Opening up to the mental health needs of youth

     

Shitanshu Dhakal
UN0555431
UNICEF/UN0555431/Dhakal
09 December 2021

Eighteen-year-old Meena has been fighting depression for the past two years. But it was only when she started talking about her condition that she discovered she was not alone.

“I realized I belong to a very big club of young people,” said Meena, adding: “But it’s only when mental illness is visible on a sufferer, that society doesn’t say “Just get over it”.

In Nepal, nearly 8,000 people commit suicide annually. The number rose to a peak during the first three months of the national lockdown when more than 2,000 suicides were recorded. Even these numbers are likely to be an underestimate because so many cases go unreported. 

Adolescents are particularly prone to mental health problems, especially in Nepal, where one-third are affected. The rate of suicide among females is much higher than that among males due to the patriarchal norms, gender discrimination and misogyny that is still prevalent in our conservative society.

The suffering caused by mental illness is influenced by many factors. Mental health has traditionally been a secretive topic in our society, where it is seen as a cause for stigma and shame. To many people, mental illness is the result of possession by a spirit, black magic or divine punishment. Sufferers typically seek out traditional healers as a first source of help and treatment. 

A national Mental Health Policy came into effect in 1997, but twenty-four years later, the framework is still to be put into effect. That said, the new 2021 National Mental Health Strategy has raised hope that positive change could lie ahead.

Caught up by the pressures of modern living, young people are very often prey to depression, anxiety and other mental health conditions. There are evident cases of substance abuse and digital addiction among young people around us. I can say this looking at how the people around me have been grasped by the internet world that their lives happen to completely revolve around it. During the pandemic young people have been separated from their friends who are often the most important people in their lives. They have missed out on big moments of their teen lives. They are living with fear of contracting the virus but also find themselves targeted by misinformation circulating on social media.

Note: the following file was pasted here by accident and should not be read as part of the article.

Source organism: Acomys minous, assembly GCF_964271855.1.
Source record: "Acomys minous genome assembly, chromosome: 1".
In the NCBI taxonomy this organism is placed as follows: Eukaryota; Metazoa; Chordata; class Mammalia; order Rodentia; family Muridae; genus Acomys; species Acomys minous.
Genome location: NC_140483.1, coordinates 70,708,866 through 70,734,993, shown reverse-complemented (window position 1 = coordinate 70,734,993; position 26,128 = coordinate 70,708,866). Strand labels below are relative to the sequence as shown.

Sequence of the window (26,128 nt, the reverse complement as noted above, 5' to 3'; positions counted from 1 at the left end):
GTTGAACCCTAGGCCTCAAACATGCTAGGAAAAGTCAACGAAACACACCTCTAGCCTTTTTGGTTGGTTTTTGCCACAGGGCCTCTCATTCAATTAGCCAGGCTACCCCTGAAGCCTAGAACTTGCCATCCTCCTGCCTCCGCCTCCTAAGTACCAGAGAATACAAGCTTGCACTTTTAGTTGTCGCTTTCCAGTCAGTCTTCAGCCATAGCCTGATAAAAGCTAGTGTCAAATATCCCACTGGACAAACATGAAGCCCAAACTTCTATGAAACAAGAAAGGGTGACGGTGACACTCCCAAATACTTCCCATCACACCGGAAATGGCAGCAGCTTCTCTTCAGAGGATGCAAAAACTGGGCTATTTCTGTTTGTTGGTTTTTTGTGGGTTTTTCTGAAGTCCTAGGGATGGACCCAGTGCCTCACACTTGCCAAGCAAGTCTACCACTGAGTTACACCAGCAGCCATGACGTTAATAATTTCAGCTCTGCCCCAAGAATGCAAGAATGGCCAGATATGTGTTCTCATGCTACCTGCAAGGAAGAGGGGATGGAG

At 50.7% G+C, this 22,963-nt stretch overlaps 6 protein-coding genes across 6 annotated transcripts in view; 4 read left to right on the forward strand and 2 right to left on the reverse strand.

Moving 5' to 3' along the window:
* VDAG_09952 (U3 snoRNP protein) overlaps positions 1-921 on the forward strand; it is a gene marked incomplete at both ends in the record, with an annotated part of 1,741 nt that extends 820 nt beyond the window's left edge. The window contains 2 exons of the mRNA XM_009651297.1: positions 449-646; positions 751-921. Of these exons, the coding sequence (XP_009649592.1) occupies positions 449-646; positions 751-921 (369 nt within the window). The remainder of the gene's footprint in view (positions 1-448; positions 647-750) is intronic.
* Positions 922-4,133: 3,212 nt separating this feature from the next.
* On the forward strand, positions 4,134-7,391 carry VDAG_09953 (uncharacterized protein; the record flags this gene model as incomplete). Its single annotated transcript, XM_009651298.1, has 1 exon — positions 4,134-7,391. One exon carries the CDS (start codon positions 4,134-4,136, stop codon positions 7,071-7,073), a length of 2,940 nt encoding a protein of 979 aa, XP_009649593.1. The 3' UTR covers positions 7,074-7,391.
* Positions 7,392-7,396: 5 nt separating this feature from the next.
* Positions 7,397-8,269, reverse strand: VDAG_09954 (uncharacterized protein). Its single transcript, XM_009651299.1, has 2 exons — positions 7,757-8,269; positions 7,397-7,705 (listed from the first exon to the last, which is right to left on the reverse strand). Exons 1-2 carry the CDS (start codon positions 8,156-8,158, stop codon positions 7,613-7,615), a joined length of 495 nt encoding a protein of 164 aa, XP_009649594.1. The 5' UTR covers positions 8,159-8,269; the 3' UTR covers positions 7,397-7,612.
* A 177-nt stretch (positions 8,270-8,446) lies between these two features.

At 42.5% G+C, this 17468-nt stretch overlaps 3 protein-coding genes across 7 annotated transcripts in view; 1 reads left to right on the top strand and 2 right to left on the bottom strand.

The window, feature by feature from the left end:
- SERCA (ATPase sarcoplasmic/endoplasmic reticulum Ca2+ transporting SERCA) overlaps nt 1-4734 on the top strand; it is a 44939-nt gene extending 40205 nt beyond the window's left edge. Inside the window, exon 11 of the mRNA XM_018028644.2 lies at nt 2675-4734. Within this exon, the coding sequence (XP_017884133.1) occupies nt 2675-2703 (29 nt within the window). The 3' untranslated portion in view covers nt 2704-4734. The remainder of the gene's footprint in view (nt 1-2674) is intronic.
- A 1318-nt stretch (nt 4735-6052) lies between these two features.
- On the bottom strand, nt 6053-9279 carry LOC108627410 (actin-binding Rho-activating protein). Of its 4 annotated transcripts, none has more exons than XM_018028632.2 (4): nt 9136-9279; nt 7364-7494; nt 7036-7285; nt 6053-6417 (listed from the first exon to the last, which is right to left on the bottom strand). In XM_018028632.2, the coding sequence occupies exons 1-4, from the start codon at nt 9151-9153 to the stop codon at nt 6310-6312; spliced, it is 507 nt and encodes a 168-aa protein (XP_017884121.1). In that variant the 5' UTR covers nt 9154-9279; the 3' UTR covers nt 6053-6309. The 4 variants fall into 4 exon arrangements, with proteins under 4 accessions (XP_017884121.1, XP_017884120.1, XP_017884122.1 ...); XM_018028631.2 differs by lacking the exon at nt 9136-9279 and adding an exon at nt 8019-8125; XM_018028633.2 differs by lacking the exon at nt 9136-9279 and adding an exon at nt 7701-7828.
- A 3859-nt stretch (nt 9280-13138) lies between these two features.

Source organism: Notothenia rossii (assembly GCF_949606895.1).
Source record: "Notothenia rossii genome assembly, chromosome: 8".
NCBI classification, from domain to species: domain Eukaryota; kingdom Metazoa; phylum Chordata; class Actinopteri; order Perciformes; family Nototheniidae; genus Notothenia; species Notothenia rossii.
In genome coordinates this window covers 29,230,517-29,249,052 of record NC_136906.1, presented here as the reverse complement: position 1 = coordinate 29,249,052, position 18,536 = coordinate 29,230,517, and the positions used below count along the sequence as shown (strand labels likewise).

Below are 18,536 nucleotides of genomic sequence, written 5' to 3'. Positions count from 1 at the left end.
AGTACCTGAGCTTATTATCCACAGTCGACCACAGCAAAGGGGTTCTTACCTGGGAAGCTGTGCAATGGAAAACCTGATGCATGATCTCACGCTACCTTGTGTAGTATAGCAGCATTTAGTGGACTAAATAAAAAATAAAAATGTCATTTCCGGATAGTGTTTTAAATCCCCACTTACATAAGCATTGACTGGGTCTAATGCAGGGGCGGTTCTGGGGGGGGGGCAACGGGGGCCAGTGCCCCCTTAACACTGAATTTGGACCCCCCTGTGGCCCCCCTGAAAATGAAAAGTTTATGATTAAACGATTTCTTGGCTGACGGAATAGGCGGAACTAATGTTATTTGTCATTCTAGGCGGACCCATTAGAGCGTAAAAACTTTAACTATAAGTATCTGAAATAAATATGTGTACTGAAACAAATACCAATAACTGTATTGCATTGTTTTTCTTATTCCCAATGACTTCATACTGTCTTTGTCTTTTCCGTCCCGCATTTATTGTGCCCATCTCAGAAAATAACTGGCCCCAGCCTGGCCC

Without parental monitoring or other limits on their daily activities, many young people overindulge in social media and suffer sleeping problems as a result. As the pandemic worsened, more and more had to cope with the trauma of losing close friends and relatives to the virus, making it even harder for them to resume their normal lives. Children and adolescents who were already suffering from mental health issues prior to the pandemic have seen their condition worsen. 

Despite the extent of these problems, less than 1 per cent of the national health budget is allocated to mental health services. There is a severe shortage of psychiatrists, psychologists and other mental health specialists. Of the limited facilities available, just one of them is dedicated to treating children and adolescents. Eighty per cent of existing services are accessible only to people living in urban areas.

In order to help young people safeguard their mental well-being, mental health education should be incorporated in the school curriculum. Regular awareness programs are badly needed. Workouts and meditation should become a daily part of children’s daily lives. Parents need guidance for appropriate parenting at home. It must be made easier for them to reach out to specialists whenever they are needed. 

Young people’s voices need to be heard to understand their mental health issues and to tackle them in an effective manner. The resumption of normal schooling will make a huge difference, and allow children to begin living their lives to the full again.

 

By Shitanshu Dhakal, medical student and the co-founder of Team Aarogya, Nepal.